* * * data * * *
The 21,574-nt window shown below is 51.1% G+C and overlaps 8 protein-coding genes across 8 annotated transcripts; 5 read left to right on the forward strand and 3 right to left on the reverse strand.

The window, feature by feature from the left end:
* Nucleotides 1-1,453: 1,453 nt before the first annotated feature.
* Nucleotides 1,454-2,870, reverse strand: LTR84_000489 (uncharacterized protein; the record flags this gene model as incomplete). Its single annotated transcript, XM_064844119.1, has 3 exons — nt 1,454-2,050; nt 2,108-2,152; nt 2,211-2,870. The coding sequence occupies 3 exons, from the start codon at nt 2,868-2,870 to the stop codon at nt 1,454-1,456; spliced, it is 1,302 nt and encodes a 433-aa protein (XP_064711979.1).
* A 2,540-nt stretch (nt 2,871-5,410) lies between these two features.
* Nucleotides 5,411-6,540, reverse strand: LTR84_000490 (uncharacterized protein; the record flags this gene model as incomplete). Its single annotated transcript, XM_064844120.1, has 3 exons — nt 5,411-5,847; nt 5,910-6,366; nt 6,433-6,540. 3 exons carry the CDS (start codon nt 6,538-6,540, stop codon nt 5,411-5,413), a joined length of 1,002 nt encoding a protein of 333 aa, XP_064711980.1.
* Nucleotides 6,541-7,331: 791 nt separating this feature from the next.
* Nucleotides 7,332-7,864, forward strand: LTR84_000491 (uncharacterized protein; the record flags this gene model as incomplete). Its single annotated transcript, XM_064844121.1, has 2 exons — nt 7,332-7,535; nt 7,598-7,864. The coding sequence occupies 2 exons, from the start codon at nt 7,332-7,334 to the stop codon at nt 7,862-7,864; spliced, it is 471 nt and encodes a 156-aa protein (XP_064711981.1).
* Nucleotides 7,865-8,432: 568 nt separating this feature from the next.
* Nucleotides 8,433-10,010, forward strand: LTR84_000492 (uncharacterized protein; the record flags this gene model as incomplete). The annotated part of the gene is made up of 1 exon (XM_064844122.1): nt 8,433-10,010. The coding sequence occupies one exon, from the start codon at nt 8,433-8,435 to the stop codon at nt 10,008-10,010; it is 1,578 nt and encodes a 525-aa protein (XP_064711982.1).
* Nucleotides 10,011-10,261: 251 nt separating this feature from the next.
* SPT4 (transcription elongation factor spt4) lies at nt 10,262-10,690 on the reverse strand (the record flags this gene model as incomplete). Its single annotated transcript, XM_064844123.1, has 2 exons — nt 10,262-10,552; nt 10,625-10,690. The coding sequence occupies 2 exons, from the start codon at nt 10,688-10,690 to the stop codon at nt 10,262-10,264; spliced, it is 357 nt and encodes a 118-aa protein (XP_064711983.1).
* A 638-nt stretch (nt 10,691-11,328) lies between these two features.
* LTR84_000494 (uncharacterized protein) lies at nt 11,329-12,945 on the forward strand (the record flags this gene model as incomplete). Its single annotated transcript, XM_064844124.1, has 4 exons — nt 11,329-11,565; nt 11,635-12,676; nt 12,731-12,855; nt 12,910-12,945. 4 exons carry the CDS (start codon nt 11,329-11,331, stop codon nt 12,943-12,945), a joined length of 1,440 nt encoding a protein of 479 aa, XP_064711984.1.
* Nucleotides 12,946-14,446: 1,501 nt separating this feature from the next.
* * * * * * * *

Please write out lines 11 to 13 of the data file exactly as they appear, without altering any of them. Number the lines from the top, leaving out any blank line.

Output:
* Nucleotides 10,011-10,261: 251 nt separating this feature from the next.
* SPT4 (transcription elongation factor spt4) lies at nt 10,262-10,690 on the reverse strand (the record flags this gene model as incomplete). Its single annotated transcript, XM_064844123.1, has 2 exons — nt 10,262-10,552; nt 10,625-10,690. The coding sequence occupies 2 exons, from the start codon at nt 10,688-10,690 to the stop codon at nt 10,262-10,264; spliced, it is 357 nt and encodes a 118-aa protein (XP_064711983.1).
* A 638-nt stretch (nt 10,691-11,328) lies between these two features.